When investing in an outdoor kiosk program, you’ll learn a major difference between outdoor kiosks and indoor units are the special internal components needed to keep outdoor kiosks working in extreme temperatures and climates. It’s why using indoor kiosks is not advised in outdoor environments.
But, with a weatherproof enclosure and outdoor-rated, many people wonder what other mechanisms are needed to keep the kiosk functioning in nonoptimal weather.
HVAC, or heating, ventilation, and air conditioning systems are standard in many outdoor kiosks. These devices are thermostatically controlled to provide heat during cold weather and cooled air during hot weather. Like your home’s system, HVAC systems for outdoor kiosks utilize sensors to monitor both external and internal temperatures and trigger the heating or cooling mechanisms to maintain a desired temperature range.
HVAC is important to help internal components operate at ideal temperatures and increase the longevity of their operating life. In addition, these systems regulate internal humidity levels to help better protect electronic devices and items like paper on a printer roll.
If the outside temperature is within a range of 60 – 80 degrees Fahrenheit, then chances are the HVAC system is not running. Fans will still be running for airflow, but the device is not actively heating or cooling.
Internal fans are used in all outdoor kiosks to keep consistent air movement. This reduces condensation from humidity and temperature changes.
Some outdoor kiosks, like Frank Mayer’s Omni Outdoor kiosk, can rely on cooling fans along with a smaller form factor heater to operate. Because the Omni kiosk is smaller, an HVAC system would be excessive in its reduced internal space. The compact heating elements and cooling fans perform the same function, but help keep costs lower than the bigger HVAC systems needed for larger outdoor kiosks like the Approach Outdoor and Outpost.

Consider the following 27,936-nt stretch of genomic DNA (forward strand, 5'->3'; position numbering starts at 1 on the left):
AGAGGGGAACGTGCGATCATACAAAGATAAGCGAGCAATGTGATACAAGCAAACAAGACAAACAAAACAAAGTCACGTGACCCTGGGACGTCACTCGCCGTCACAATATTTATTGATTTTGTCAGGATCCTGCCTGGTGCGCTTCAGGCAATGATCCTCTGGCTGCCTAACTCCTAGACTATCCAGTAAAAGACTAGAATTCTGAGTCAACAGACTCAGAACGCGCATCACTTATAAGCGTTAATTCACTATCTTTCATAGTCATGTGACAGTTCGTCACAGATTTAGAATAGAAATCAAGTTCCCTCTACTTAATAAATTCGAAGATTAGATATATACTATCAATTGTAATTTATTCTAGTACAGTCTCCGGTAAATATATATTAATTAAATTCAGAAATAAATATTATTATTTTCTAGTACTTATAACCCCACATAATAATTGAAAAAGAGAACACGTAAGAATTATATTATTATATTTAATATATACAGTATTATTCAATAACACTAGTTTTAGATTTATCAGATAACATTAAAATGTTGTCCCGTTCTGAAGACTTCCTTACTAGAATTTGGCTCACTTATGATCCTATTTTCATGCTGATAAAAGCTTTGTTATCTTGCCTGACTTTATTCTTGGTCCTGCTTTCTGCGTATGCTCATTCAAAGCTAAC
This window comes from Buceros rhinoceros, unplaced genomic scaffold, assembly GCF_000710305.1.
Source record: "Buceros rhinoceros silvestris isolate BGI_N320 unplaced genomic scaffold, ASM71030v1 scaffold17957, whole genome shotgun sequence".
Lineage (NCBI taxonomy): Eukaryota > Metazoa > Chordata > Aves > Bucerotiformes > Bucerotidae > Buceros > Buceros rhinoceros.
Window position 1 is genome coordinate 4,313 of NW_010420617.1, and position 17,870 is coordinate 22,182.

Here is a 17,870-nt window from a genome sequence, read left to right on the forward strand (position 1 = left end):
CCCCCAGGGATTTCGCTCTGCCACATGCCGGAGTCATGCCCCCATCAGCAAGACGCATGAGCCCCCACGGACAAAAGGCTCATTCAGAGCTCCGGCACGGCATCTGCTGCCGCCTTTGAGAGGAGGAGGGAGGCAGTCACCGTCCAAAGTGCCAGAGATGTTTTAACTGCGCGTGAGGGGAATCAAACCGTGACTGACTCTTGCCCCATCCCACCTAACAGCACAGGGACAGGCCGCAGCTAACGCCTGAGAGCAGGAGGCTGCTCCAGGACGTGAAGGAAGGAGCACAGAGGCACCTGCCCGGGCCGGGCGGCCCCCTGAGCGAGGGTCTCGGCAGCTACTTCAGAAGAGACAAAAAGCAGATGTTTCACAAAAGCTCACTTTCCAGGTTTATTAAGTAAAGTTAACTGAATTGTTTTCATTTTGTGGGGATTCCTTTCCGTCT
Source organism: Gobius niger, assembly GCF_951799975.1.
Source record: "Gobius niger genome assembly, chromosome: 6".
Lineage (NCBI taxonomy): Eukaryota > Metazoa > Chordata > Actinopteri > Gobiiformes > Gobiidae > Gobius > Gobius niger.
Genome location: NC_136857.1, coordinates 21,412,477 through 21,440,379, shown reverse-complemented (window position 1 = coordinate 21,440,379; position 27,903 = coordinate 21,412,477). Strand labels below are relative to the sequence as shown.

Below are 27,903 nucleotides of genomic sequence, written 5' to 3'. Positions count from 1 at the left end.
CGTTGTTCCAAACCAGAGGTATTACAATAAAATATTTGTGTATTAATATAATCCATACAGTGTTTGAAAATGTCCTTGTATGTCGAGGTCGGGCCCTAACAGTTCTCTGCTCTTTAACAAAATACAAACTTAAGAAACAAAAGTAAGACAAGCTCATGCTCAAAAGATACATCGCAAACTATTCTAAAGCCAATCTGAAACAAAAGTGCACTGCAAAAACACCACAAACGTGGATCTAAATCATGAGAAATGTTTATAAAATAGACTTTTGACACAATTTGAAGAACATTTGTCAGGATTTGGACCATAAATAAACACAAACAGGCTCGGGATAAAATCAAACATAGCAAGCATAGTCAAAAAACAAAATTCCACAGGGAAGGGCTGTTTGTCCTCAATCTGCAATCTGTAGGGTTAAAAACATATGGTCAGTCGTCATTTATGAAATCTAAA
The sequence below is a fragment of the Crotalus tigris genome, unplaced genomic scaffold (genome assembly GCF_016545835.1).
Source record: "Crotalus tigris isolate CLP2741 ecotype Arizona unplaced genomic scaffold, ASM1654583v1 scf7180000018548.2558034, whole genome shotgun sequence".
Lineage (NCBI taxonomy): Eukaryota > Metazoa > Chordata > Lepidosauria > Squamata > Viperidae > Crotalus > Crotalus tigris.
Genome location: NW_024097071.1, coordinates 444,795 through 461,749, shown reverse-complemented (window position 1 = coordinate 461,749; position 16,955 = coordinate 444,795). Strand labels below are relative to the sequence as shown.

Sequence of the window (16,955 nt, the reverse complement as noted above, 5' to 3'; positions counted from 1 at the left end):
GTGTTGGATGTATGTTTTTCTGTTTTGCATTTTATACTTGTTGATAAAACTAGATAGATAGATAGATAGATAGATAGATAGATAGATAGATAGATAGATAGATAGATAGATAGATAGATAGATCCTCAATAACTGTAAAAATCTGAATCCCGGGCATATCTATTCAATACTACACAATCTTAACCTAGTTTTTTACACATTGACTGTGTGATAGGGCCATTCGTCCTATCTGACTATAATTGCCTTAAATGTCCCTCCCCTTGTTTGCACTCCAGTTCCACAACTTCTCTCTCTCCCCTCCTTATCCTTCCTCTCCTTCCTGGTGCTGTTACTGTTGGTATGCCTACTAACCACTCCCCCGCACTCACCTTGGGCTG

Outdoor kiosks use outdoor-rated components like touchscreens and credit card readers that are designed to withstand environmental conditions, like sunlight exposure, rain, temperature fluctuations, dust, humidity, and more.
If these components are designed to withstand temperature extremes in outdoor kiosks, why are heating and cooling elements needed?
Senior project leader and outdoor kiosk expert Michael Mayer explains, “Internal electronics do have high and low operating temperatures, however it is not advised to let those parts consistently operating at those extremes.”
He continues, “Doing so will increase the chances of reducing the length of their operating life.”
The successful operation of outdoor kiosks relies on a combination of essential factors. While outdoor-rated components offer protection against harsh weather conditions, incorporating HVAC systems or small form factor heaters and fans ensures optimal internal temperatures and an expanded lifespan for hardware.
The use of HVAC or fan-based systems will depend on the kiosk size and environment, but utilizing these components means your outdoor kiosk can reliably weather the elements and deliver continued performance.